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Because your increasing the current draw by 20%. I've seen it happen on these old radios, the power transistors are not that strong. If it weren't an issue they would not be using 10 ohm speakers from the factory when 8 ohms were pretty prevalent in the aftermarket.
Best run an amp.. Run the speaker lead into both hi side jacks. That way you can run 4 ohm speakers you want and take the work off the radio..
 

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Years ago I always thought that when they called out something such as an 8 ohm speaker, a 10 ohm speaker, or whatever that this was a constant load to an amplifier's output but it is not. The impedance changes with frequencies.
I bought a Rockford Fosgate Impedance meter years ago and I could hook it up to let's say a 4 ohm speaker and at one frequency the impedance was 4 ohms but then at another frequency it might lower to 3 ohms and then yet at another frequency the impedance might rise to 20 ohms. It was interesting seeing how the same speaker would have different impedance curves depending on the enclosure it was in. Using the meter came in handy years ago when amplifiers could not handle a lower impedance than they were designed for as some amplifiers back in the day if the impedance dipped too low, the protection circuits kicked in.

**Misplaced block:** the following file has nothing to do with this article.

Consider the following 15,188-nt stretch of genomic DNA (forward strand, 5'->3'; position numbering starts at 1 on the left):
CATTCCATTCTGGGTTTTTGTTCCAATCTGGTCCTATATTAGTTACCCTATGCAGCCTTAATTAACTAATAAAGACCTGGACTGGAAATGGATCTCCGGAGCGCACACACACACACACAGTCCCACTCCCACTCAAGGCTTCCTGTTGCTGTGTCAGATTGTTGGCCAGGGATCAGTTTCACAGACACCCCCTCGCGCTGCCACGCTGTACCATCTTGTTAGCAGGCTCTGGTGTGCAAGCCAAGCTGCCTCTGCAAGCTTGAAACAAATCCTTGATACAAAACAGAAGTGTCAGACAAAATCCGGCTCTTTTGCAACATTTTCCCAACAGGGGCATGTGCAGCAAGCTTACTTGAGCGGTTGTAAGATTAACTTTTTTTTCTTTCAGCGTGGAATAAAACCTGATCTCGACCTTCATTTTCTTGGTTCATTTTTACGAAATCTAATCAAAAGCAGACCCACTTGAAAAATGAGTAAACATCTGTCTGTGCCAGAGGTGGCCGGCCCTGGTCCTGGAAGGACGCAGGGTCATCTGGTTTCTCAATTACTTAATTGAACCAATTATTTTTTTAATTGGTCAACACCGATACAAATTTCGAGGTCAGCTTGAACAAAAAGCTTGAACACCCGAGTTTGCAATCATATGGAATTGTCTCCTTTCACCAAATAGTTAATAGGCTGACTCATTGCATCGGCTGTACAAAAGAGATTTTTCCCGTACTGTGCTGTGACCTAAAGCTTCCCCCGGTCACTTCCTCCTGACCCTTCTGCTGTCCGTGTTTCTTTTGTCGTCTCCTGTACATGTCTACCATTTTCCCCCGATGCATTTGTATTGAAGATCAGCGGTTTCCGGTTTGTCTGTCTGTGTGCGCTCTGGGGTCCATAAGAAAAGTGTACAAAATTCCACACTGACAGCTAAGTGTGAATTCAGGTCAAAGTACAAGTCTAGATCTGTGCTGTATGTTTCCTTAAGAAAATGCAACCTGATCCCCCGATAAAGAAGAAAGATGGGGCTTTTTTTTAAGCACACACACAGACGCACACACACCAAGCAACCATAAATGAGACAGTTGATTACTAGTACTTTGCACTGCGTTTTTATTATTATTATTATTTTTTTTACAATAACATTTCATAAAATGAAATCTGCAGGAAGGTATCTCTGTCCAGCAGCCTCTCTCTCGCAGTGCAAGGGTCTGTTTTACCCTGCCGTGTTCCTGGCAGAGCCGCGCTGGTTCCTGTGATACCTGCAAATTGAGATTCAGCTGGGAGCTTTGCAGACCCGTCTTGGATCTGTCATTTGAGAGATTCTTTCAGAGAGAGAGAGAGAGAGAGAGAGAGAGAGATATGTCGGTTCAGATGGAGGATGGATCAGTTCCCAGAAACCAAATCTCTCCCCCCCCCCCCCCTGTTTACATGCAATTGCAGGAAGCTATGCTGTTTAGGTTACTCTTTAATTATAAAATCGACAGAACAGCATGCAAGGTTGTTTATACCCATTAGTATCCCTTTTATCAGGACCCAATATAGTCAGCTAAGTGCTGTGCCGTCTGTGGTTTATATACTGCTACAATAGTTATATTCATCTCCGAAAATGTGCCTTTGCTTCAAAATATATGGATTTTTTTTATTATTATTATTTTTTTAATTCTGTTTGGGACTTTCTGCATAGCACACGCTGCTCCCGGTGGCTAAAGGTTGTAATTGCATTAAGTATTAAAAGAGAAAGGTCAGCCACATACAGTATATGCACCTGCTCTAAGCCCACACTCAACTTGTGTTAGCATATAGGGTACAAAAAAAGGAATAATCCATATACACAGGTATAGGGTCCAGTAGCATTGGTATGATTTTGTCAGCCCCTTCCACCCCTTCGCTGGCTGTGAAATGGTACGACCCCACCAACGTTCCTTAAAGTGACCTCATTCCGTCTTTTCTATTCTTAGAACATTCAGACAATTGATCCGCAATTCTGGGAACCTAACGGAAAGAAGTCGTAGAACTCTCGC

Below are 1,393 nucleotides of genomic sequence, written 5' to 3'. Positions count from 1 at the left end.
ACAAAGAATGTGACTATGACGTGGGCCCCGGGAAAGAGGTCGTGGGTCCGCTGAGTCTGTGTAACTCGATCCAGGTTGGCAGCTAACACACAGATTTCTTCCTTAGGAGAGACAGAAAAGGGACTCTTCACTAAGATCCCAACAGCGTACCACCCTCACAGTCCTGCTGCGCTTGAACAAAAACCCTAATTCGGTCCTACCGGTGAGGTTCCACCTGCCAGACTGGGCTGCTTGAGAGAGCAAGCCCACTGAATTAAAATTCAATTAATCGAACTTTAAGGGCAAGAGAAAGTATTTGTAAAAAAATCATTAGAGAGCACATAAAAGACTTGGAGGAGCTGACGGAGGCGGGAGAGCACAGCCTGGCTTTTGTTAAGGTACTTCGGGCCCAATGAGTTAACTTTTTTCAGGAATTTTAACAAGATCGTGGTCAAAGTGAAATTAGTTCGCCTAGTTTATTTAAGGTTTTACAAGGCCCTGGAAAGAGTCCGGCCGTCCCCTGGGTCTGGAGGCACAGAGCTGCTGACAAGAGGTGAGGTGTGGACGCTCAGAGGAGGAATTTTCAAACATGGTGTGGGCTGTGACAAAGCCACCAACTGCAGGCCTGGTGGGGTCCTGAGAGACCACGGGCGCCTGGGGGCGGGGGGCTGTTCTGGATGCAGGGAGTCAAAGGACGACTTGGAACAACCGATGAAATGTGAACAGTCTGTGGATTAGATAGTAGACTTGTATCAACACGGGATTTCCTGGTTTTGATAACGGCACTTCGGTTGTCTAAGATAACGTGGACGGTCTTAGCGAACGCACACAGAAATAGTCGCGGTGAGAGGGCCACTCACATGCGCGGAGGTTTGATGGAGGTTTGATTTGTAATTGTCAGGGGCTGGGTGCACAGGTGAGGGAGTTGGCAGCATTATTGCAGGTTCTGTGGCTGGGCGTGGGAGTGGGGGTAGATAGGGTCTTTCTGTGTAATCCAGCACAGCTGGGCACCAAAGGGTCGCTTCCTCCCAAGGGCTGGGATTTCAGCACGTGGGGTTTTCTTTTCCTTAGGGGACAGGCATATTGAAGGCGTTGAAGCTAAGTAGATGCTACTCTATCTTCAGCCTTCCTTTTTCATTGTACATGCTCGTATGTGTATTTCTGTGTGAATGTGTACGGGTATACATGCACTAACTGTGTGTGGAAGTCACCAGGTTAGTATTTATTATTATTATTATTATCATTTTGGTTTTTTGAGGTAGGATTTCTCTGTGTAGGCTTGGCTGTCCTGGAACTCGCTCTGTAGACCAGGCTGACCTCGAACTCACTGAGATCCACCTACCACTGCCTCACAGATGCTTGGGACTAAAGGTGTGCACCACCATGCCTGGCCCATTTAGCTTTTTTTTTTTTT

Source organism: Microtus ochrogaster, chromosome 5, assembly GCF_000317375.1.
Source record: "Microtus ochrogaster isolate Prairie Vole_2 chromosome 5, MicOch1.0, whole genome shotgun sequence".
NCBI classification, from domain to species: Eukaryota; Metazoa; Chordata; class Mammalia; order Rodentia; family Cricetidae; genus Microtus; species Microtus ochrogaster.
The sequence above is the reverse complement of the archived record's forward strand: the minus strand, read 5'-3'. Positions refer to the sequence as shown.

If you measure the DC resistance of a 4 ohm speaker, the resistance might be 3.2 ohms or so but then put music through the same speaker and now it's impedance varies.



Getting back to the original poster's question, here is what I found as being a 1966 Chevelle AM radio and it has the illumination light socket on the topside with a wire off of it that goes into the interior of the radio's steel chassis.



If yours is like this, and you just would like to have it light up and not have any speakers hooked up nor an antenna, maybe think about taking the radio apart and unsoldering the power wire where it is attached inside the radio and then do the same to the wire off of the top lid that illuminates the radio display. You could then connect both of these wires together using some heat shrink tubing over the connection once they are soldered together and then once reassembled, the radio itself will not get power but the accessory 12V off of the plug is sent directly to the illumination bulb. Granted it would be lit up when the ignition is on and not work off of the dash dimmer circuit but with enough thought, you could redo the light socket on top and run a dedicated wire to the fuse block for a dimmable 12V.

Jim
 

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Because your increasing the current draw by 20%. I've seen it happen on these old radios, the power transistors are not that strong. If it weren't an issue they would not be using 10 ohm speakers from the factory when 8 ohms were pretty prevalent in the aftermarket.
I think you need to look at the top of an original Delco radio sometime and read what it says imprinted into the sheet metal.

I think you also need to think about factory fader equipped radios.

BTW, I've worked on many vintage Delcos.
 

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Best run an amp.. Run the speaker lead into both hi side jacks. That way you can run 4 ohm speakers you want and take the work off the radio..
I hope the amp provides the proper impedance. If it's too high of impedance, that can damage the radio just as quickly as too low of impedance--i.e. like someone running 4 ohm speakers on an original radio. It would depend on what the "high" input of the particular amp represents impedance-wise.
 

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Discussion Starter · #12 ·